Safety coalition combats industrial heat stress
The National Heat Safety Coalition’s (NHSC) industrial heat safety recommendations were peer-reviewed and accepted by American Geophysical Union (AGU).
Heat illness is 100% preventable, yet 11 workers suffer serious heat-related injury or death every day in the United States. Without federal standards for preventing heat illness on the job, the problem persists and stands to increase dramatically as the climate warms. At an average cost of $54,000 per heat prostration incident, the cost to families, employers and the economy could become catastrophic.
The country’s first heat safety recommendations and guidance for industrial work were reviewed and accepted by the renowned scientific organization, AGU. Led by researchers at the Korey Stringer Institute (KSI) at the University of Connecticut, the 51-member team that developed these guidelines was comprised of NHSC members, doctors, industry leaders and experts from NIOSH and the U.S. Military. The team’s recommendations focus on “protecting worker health and safety while also ensuring productivity.”
The NHSC is a partnership between Magid, MISSION and KSI to serve as the country’s leading institute for industrial heat safety, research and advocacy. The NHSC provides heat safety information, education and treatment recommendations aimed at eliminating heat-related injuries and illnesses in both indoor and outdoor industrial workplaces.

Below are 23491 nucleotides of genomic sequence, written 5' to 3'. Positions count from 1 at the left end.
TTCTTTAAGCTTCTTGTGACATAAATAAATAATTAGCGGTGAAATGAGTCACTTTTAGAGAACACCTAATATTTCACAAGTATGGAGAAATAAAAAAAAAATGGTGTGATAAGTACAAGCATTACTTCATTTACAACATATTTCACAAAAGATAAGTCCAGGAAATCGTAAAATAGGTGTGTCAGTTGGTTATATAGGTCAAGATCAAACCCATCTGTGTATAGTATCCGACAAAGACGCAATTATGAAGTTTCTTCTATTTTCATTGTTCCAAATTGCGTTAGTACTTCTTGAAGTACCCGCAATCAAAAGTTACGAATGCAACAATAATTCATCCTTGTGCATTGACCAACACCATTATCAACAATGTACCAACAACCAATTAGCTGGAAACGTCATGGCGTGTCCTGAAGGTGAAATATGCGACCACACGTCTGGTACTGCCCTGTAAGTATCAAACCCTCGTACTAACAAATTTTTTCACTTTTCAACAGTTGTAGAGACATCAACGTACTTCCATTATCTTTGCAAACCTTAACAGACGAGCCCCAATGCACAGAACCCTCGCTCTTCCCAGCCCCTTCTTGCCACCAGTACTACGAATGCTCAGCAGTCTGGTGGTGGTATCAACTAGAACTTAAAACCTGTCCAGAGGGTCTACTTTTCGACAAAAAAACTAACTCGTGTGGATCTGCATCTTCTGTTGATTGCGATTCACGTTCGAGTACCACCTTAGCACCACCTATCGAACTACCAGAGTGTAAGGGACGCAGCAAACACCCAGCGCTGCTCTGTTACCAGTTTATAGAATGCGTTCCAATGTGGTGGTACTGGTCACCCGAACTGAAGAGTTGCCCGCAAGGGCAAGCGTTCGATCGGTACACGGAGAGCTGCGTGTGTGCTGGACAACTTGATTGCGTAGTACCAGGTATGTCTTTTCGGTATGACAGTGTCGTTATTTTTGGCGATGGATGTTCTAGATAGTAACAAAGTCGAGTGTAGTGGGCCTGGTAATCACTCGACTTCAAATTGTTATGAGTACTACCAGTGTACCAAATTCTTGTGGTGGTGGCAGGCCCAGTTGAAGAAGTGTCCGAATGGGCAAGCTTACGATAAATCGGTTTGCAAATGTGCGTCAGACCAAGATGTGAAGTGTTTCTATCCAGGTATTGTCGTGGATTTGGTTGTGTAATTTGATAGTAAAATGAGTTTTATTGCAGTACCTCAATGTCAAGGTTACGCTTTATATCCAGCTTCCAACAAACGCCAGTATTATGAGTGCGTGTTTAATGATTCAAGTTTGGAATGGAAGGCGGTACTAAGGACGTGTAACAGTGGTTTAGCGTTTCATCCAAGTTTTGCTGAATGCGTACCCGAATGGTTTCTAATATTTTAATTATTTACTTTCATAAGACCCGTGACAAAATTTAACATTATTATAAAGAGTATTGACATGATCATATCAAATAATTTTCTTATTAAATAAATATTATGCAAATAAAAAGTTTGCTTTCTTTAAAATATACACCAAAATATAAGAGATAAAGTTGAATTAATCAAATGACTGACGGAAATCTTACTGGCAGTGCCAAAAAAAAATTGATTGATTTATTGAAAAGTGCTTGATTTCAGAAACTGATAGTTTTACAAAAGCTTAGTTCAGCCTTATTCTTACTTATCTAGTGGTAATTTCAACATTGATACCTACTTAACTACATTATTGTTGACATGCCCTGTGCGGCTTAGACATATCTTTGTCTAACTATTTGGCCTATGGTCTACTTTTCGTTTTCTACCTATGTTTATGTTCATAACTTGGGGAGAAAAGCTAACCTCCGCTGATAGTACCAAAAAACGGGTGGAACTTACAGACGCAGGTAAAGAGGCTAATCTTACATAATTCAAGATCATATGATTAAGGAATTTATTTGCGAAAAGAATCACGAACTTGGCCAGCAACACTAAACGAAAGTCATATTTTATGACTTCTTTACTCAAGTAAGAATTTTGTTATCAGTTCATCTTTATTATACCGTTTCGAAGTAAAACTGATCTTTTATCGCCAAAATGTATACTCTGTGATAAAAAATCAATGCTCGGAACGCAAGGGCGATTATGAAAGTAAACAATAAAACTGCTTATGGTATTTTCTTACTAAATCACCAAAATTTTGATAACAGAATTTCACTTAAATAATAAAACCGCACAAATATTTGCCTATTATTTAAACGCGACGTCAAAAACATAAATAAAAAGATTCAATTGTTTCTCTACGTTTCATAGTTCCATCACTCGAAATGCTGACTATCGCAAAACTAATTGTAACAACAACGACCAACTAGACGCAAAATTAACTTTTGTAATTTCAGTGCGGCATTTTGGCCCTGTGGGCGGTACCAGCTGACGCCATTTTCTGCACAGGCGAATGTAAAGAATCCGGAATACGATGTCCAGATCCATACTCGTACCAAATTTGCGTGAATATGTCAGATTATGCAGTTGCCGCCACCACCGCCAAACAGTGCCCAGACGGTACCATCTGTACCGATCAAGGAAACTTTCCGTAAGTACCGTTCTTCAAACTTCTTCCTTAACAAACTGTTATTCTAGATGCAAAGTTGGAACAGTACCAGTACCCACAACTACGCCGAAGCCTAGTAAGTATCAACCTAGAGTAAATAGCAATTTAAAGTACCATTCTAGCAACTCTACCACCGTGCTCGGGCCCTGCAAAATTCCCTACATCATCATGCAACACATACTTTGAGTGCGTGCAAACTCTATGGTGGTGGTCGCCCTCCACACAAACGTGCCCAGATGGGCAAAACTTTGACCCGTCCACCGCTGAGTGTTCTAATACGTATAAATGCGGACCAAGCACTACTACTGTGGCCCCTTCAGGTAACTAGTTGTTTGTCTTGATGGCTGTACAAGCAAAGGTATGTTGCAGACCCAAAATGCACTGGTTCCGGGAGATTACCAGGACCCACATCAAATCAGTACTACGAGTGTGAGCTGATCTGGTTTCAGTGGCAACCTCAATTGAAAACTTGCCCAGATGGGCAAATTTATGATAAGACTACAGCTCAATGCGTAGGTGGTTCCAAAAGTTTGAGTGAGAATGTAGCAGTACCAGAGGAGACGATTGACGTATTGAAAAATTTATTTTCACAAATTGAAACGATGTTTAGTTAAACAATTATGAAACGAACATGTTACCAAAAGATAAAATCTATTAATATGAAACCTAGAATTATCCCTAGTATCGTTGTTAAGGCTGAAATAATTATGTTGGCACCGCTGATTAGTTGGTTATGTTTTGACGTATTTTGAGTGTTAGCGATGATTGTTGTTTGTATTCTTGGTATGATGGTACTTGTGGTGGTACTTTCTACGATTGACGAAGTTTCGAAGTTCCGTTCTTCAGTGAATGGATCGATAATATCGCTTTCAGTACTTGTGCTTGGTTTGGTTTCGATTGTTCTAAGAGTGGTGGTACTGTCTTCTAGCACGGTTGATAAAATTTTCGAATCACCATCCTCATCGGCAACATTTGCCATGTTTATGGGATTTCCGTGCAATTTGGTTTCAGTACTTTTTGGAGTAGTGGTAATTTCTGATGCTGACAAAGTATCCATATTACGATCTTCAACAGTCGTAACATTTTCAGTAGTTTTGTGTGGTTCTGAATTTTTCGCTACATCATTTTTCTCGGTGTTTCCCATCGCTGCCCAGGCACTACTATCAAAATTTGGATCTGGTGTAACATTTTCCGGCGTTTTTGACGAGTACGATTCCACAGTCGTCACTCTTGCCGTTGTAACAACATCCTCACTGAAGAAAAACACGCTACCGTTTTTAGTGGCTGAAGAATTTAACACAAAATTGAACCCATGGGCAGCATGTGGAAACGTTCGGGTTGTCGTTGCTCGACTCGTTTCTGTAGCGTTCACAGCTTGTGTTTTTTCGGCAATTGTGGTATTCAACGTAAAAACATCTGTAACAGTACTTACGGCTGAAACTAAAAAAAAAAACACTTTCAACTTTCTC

Eight best practices for worker safety
The document addresses eight areas that are key to keeping workers safe in hot conditions:
- Heat hygiene
- Heat acclimatization
- Environmental monitoring
- Physiological monitoring
- Body cooling
- Textiles and personal protective equipment (PPE)
- Emergency action plans and implementation.
Matt Block, Director of Health and Safety Services at Magid and NHSC board of advisors member said in a press release, “The group recognized that employers would be reluctant to adopt new policies and procedures if they had an undue impact on productivity. The irony of this crisis is that heat illness actually reduces productivity and is completely preventable if employers take some fairly inexpensive measures. The lack of solid national guidelines has been the biggest obstacle to keeping people safer and preventing tragedies.”